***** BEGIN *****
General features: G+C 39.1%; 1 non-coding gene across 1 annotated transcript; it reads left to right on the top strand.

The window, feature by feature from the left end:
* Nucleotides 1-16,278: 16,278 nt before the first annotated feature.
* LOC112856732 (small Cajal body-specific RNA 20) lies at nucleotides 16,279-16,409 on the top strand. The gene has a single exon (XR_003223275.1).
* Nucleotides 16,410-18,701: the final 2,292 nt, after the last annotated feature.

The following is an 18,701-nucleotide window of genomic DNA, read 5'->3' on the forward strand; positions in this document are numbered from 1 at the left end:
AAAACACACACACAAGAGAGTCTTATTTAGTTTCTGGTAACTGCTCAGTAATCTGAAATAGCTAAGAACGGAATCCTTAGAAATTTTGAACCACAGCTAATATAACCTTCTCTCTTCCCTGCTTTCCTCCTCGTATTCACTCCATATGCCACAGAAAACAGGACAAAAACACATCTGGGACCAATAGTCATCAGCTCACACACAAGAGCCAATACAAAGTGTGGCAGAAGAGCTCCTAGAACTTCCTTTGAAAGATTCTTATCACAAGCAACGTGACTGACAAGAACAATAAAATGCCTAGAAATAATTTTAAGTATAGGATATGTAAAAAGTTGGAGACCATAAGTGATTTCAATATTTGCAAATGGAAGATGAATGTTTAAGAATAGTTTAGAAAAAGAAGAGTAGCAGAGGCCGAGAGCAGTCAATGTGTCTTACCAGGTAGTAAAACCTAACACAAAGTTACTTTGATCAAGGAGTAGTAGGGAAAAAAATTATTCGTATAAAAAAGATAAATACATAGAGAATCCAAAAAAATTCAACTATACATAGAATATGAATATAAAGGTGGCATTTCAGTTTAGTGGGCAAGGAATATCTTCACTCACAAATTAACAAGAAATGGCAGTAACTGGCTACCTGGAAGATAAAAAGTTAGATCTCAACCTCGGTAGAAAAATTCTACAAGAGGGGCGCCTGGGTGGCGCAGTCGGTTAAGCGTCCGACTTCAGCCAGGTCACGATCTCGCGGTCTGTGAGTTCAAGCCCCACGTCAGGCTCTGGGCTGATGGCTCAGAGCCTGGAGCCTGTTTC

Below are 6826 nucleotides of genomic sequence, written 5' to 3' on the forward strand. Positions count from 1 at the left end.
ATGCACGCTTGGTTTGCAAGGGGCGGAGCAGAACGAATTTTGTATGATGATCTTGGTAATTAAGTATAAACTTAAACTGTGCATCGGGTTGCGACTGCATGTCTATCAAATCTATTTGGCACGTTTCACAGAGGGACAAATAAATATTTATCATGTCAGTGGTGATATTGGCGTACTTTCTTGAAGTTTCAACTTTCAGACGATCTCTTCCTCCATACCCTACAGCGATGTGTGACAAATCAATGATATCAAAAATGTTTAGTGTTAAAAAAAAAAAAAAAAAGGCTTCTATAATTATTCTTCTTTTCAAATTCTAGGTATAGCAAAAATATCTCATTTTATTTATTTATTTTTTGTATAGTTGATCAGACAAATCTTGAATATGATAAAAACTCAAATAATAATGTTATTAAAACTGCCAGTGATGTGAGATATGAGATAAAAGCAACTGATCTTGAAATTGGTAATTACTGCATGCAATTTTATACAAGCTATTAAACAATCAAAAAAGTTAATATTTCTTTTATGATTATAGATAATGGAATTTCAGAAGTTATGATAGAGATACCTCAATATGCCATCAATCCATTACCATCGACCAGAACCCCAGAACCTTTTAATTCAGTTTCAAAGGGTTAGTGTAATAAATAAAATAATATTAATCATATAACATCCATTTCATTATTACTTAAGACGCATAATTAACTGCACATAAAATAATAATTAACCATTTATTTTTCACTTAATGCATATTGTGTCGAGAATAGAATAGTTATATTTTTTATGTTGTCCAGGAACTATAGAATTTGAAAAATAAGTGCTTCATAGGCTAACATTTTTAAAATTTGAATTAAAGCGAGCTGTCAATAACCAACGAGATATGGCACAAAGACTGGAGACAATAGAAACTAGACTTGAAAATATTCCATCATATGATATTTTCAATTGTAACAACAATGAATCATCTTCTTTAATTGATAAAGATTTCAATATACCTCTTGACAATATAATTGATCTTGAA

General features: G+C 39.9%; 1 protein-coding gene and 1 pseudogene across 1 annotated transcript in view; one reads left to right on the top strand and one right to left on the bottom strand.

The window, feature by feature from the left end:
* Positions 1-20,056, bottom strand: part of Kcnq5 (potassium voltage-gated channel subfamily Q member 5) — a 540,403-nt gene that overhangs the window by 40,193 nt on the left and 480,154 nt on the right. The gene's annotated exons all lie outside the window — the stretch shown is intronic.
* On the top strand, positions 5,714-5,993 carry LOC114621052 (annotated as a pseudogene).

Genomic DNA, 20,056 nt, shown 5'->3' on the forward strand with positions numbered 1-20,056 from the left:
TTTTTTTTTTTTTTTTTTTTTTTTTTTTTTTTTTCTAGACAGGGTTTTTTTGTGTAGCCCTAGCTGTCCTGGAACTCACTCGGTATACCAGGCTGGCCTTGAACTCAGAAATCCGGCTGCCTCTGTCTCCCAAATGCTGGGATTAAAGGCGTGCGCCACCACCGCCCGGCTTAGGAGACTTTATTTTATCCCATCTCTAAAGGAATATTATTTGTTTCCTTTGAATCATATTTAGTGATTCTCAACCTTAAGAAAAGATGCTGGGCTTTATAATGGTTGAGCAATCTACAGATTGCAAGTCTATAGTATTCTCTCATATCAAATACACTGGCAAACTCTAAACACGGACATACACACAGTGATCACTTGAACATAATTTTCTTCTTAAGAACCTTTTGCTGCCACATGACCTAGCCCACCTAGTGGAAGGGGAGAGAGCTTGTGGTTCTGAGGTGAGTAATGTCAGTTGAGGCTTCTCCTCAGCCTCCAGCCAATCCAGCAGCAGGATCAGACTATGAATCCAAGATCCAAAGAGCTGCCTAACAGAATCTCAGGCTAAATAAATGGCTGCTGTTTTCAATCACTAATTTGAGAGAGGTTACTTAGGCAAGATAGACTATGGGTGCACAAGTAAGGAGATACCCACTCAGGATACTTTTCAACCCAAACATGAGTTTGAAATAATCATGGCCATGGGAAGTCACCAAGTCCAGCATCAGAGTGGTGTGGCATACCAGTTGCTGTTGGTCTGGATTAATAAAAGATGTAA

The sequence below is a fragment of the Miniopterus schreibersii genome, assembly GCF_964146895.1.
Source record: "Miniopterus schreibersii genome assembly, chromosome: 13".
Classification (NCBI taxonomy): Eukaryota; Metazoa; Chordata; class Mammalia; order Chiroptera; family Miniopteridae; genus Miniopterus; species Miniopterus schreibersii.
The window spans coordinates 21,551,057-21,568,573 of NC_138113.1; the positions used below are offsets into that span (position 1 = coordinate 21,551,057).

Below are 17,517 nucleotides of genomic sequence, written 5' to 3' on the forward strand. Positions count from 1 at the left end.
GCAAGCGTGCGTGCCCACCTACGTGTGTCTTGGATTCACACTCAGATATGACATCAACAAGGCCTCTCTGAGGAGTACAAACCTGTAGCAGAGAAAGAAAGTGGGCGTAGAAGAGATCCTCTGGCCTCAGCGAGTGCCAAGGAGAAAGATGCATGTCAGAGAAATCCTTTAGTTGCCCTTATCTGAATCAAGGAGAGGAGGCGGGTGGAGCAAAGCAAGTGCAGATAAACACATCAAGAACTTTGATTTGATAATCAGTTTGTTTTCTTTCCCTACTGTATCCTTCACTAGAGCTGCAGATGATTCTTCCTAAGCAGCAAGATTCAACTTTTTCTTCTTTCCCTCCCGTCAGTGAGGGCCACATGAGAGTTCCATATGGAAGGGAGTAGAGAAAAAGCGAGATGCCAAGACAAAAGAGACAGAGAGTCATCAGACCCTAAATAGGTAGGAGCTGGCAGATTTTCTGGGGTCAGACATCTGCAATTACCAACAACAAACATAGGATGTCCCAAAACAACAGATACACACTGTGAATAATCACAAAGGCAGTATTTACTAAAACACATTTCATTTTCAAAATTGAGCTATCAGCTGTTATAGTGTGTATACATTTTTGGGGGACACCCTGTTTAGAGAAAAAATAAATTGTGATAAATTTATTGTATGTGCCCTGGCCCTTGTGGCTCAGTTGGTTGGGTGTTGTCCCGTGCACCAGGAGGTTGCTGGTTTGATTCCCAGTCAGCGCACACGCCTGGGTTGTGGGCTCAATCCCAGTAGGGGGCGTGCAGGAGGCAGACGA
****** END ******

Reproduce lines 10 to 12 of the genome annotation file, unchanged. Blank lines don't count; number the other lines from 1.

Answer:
General features: G+C 39.9%; 1 protein-coding gene and 1 pseudogene across 1 annotated transcript in view; one reads left to right on the top strand and one right to left on the bottom strand.

The window, feature by feature from the left end:
* Positions 1-20,056, bottom strand: part of Kcnq5 (potassium voltage-gated channel subfamily Q member 5) — a 540,403-nt gene that overhangs the window by 40,193 nt on the left and 480,154 nt on the right. The gene's annotated exons all lie outside the window — the stretch shown is intronic.